Ironmistress/Spike Heels | Performing Arts Review | Chicago Reader

Ironmistress/Spike Heels 

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Ironmistress

Halcyone Productions
at Heartland Studio Theatre

It's one of those things you don't even know is missing until you find it. But when you do, you let out a prayer of thanks. "Yes!" you want to exclaim. "This is what's needed." I walked into the Heartland Studio Theatre to see Halycone Productions' Ironmistress, sat down, and looked around. And there it was. That missing thing. It oozed out of Cheryl Anne Levin's gorgeous set, Glenn Swan's haunting sound design, even the program. Integrity. Theatrical integrity.

I wanted to go backstage immediately after the performance and thank the whole lot of them. Here was a new theater company that obviously cared about its audience: a novel concept. I had honestly become so accustomed to companies that care only about their own "vital messages" that I'd forgotten that my pleasure as an audience member was important.

This production is definitely pleasurable, in part because it's honest. I'm not even that keen on the Ironmistress script, and this still qualifies as the most satisfying theater experience of 1994 for me. Ironmistress, a rather odd one-act, offers an impressionistic portrait of a real figure from the 19th century. Martha Darby is a middle-aged, upper-class British woman who owns and operates a steel mill circa 1840. Given her position, she and her daughter Little Cog are removed from the mainstream of English society: their passions are ignited more by red-hot steel than by needlepoint. They also share bravado, a lust for power, and vibrant imaginations, as we see when the two of them amuse themselves throughout a single night with games and stories. But their imaginations and memories often enflame their emotions, which flare up only to be cooled by a sobering dose of reality, the shadowy frame around this action established by British playwright April De Angelis. The sobering reality is that Little Cog is to be married the next day to a wealthy man, and she is ill equipped to live in his world. She would rather study mathematics, make machines, and run the furnaces--but she can't.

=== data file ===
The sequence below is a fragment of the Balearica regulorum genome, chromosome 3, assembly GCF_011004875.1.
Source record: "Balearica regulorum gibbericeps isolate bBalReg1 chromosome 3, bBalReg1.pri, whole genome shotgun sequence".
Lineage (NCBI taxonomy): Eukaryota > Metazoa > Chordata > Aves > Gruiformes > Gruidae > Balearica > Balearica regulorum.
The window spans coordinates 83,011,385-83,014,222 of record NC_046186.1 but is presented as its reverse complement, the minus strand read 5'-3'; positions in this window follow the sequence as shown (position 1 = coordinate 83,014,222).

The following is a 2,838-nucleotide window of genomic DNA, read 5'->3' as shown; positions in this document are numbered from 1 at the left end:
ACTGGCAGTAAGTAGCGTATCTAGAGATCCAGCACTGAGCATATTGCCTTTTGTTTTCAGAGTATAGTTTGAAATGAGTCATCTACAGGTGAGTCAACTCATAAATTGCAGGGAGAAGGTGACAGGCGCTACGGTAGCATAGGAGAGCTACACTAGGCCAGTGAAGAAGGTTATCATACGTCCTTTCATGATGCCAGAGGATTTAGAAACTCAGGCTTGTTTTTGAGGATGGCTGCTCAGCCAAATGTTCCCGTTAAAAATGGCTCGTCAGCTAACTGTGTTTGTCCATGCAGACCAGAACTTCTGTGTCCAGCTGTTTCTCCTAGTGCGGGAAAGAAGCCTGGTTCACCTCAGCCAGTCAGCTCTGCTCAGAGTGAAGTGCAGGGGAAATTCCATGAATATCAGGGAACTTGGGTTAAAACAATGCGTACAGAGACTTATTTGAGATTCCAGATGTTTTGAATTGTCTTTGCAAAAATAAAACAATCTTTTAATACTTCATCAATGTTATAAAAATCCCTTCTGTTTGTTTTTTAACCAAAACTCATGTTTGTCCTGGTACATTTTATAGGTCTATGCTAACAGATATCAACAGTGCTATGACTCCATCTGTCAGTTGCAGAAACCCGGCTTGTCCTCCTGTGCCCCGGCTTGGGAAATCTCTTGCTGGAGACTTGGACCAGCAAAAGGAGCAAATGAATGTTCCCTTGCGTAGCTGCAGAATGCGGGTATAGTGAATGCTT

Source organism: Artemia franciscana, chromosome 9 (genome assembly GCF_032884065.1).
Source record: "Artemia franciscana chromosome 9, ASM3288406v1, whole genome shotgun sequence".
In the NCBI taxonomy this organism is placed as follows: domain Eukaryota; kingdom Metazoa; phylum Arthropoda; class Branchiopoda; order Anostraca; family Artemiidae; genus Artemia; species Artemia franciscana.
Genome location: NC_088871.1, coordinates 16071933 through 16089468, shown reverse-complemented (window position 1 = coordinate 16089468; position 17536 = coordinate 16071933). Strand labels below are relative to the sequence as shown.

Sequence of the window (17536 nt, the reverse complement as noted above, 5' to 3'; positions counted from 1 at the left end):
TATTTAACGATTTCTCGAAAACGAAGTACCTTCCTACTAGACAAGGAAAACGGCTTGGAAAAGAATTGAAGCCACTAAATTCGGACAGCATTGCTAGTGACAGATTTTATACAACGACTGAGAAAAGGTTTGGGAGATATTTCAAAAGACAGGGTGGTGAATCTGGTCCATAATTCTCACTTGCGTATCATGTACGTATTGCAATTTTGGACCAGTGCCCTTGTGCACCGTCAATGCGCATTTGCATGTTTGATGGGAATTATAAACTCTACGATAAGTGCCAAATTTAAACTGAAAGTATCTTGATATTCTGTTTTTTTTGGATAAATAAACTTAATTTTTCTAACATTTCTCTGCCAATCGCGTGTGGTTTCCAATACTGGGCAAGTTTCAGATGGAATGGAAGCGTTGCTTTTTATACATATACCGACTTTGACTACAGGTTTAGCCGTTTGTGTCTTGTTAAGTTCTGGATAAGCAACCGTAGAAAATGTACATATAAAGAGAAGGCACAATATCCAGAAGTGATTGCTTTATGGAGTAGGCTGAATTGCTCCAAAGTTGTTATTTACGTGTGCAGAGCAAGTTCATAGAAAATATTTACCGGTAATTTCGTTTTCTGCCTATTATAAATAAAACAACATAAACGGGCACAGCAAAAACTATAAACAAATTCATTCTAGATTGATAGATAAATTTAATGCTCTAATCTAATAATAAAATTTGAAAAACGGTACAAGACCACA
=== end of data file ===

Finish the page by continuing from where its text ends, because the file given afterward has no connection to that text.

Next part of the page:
Her situation could easily be interpreted as tragic, but director Christine Hartman simply presents the story as straightforwardly as possible and lets the audience come to their own conclusions: her quest for honesty is at the heart of this production's integrity. Halcyone Productions makes no bones about being a feminist theater group, but unlike many politically motivated ensembles, this one graciously refrains from telling us what to think. Instead, they go all out to give us something to think about.

Every element of this production is calculated to make Martha and Little Cog's world a real place. Lou Bird's costumes firmly ground the fantastical action in 19th-century England, and dramaturge Julie Massey's time line in the program places 19th-century England in the context of the rest of the world. Levin's set captures the allure and power of Britain's burgeoning industrial revolution, while hinting at the verdant countryside that seems about to be wasted. And Christy Jones's effective lighting subtly changes to underline the lurid side of Martha and Little Cog's memories and fantasies, their raw energy.

This play does have some flaws. De Angelis's ending is rather weak, and Hartman has done little to strengthen it. But Jennifer Yeo as Martha and Tina Fey as Little Cog are both captivatingly honest. They're not icons or heroines. They're real women, flesh and blood, and interesting as hell to watch.

Spike Heels

Resistance Theatre
at the Eclipse Theatre Company

If you want to see what happens when people stage a play just because it's on a politically hot topic, go see the Resistance Theatre's production of Spike Heels. On second thought, don't go. You already know about sexual harassment. And although New York playwright Theresa Rebeck tries to give this tired subject a clever twist, the play is so poorly written, ineptly directed, and painfully performed it communicates nothing.

This is Rebeck's (and director Steve Guichelaar's) clever twist: Spike Heels is about love among the 20-somethings. Like those classic movies Reality Bites and Singles, it tries desperately to give a voice to people who have deliberately cut out their larynxes--and ends up sounding hollow and lifeless. Try these lines at home with your friends. He: "Are you OK?" She: "Yes. No. I don't know." He: "What happened at the office?"

What happened? Andrew's best friend--Georgie's boss--threatened to rape her. So Georgie threw a pencil at him and walked out. The play opens with her screaming and pounding on the door of her neighbor Andrew. And unfortunately Melissa Landis as Georgie never stops yelling through the whole play. On the other hand, Richard Gosse as Andrew--who fancies himself Georgie's mentor, in the style of Henry Higgins--is dull as a doorknob. It's a lethal combination.

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